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Getting hacked is a terrifying concept. In fact, a Gallup poll found that 62 percent of consumers are worried about their personal computer or smartphone getting compromised. In contrast, only 18 percent of the same group are concerned about being murdered.
The reason for this is simple: Becoming the victim of a hack is a very common occurrence in today’s world, much more so than murder. In fact, a 2014 joint study from CNN and the Ponemon Institute found that around 110 million Americans had been compromised in the previous year.
That said, just because your device has been compromised doesn’t mean you have to give up hope. To that end, let’s jump into what you should do in order to clean an infected PC.
Ensure that you have been compromised
First things first, you need to make sure that your computer has, in fact, been infected with malware. To do this, you’ll need to observe how your machine acts on a regular bases.
Do you receive an alarming amount of pop ups? Does your computer take forever to boot? Are there a bunch of unknown and disreputable programs running in the “Processes” tab of your Task Manager? Can you not even load the Task Manager or other tools?
If you answered yes to any of these, you’ve most likely been compromised. Sadly, an infected machine sometimes doesn’t even show signs, so if you have a feeling in your gut that something isn’t right, you may simply want to proceed.
“All unnecessary tools are shut down in Safe Mode.”
Get into Safe Mode
Safe Mode basically allows your computer to run with only the most essential programs needed. This means that all unnecessary tools are shut down, including most forms of malware. This can be done on Windows 8 and 10 by taking yourself to the login screen and holding “shift” while clicking the “Restart” selection.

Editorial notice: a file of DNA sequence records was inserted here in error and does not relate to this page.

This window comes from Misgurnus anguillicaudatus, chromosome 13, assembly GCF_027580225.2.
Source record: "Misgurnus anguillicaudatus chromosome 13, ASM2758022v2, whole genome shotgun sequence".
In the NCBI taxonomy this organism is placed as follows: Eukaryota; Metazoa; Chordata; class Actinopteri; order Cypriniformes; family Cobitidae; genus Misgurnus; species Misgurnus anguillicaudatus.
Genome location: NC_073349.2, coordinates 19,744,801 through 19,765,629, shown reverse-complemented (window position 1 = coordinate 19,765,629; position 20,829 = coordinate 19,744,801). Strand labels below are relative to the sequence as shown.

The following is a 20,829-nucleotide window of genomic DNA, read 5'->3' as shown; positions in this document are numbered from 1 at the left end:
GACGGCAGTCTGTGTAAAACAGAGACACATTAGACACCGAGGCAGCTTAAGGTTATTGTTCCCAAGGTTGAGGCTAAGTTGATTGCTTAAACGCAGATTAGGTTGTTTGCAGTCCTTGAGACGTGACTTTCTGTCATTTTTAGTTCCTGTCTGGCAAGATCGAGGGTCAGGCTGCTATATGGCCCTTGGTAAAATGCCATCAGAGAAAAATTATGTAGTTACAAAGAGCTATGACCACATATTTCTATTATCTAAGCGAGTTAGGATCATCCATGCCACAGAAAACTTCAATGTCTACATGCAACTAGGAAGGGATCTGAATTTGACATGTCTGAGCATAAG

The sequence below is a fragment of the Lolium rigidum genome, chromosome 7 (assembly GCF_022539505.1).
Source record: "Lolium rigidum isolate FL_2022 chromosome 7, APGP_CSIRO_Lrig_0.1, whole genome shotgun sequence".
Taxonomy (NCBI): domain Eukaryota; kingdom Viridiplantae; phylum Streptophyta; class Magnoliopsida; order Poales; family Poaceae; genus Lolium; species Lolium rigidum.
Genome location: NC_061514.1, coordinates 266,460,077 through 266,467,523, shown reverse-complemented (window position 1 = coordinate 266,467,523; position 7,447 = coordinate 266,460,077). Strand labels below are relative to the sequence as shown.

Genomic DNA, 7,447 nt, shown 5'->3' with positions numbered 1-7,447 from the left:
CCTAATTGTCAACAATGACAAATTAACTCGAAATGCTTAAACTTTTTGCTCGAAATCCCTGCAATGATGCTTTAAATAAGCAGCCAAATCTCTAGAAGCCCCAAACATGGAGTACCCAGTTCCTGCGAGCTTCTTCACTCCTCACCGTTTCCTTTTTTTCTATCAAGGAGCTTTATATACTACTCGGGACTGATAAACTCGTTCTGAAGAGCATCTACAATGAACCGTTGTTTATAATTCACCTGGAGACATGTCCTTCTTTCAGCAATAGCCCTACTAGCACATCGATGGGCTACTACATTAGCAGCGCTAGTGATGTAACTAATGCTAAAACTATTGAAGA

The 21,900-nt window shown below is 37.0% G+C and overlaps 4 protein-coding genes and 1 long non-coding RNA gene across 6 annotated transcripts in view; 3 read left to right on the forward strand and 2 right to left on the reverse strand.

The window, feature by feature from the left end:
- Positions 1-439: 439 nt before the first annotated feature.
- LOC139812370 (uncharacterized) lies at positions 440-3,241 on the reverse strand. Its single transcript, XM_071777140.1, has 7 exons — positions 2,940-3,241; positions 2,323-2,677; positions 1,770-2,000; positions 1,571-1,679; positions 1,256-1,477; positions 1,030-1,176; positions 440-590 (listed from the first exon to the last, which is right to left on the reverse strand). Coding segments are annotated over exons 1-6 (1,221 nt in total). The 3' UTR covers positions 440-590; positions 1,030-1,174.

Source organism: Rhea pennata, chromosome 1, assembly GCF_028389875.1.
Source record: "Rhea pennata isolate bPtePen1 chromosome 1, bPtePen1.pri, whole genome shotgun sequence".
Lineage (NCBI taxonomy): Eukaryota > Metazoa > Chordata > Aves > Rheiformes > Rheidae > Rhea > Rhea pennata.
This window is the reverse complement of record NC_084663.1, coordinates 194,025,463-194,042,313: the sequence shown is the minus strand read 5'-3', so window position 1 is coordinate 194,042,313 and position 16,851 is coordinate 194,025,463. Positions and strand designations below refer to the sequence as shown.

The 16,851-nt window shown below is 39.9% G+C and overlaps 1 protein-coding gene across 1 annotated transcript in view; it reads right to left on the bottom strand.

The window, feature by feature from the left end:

Run a scan with a trusted program
Once you’ve done this, it’s time to scan your system. Doing so in Safe Mode is a great idea because it basically negates the possibility of a false sense of security. Certain forms of malware are designed to trick your computer into saying that it’s perfectly fine, thereby destroying the entire purpose of running a scan to begin with.
Selecting a solid scanning service is incredibly important here. Those looking to ensure the security of their computers should look into the wide variety of products sold by Total Defense.
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Online commerce has become a hugely popular enterprise. The convenience and deals people can find via the internet simply cannot be paralleled in a brick-and-mortar store. In fact, on Black Friday and Thanksgiving alone in 2015, consumers spent an incredible $ 4.45 billion through online shopping, according to Adobe.
However, this popularity hasn’t gone unnoticed within the cybercriminal community. These individuals know how much money is flowing through these sites, and they’re doing everything in their power to get their hands on some of it. That said, there are some things you can do in order to mitigate the risks of fraud.
Look for the green lock
The first aspect you’ll want to look for in an online shopping vendor is whether or not they have enough security to ensure your financial information won’t be stolen by a hacker. Although sites have many ways they can go about doing this, the most important and easiest to check is HTTPS encryption.
At its most basic, encryption is where data sent over a connection is scrambled during transmission and then descrambled by the machine at the other end. The reason sites need to do this has to do with the fact that hackers have the ability to intercept information via something called a man-in-the-middle attack. If you’re using HTTPS encryption, all a hacker will be able to see is a bunch of indecipherable nonsense.
What’s more, checking to see if a site uses HTTPS encryption is incredibly easy. Simply take a look at the far left side of the address bar. If you see a green lock, any data sent through that website will be encrypted. If not, it’s probably best to move on to another site.
Use a different password for each site
A huge mistake a lot of people make is using the same password across different sites. Many users don’t understand why this is an issue or simply trust their online shopping vendor of choice too much. That last point is especially poignant, as it’s vital to understand that no company is ever 100-percent secure. Even Amazon has been the victim of a login credential data breach.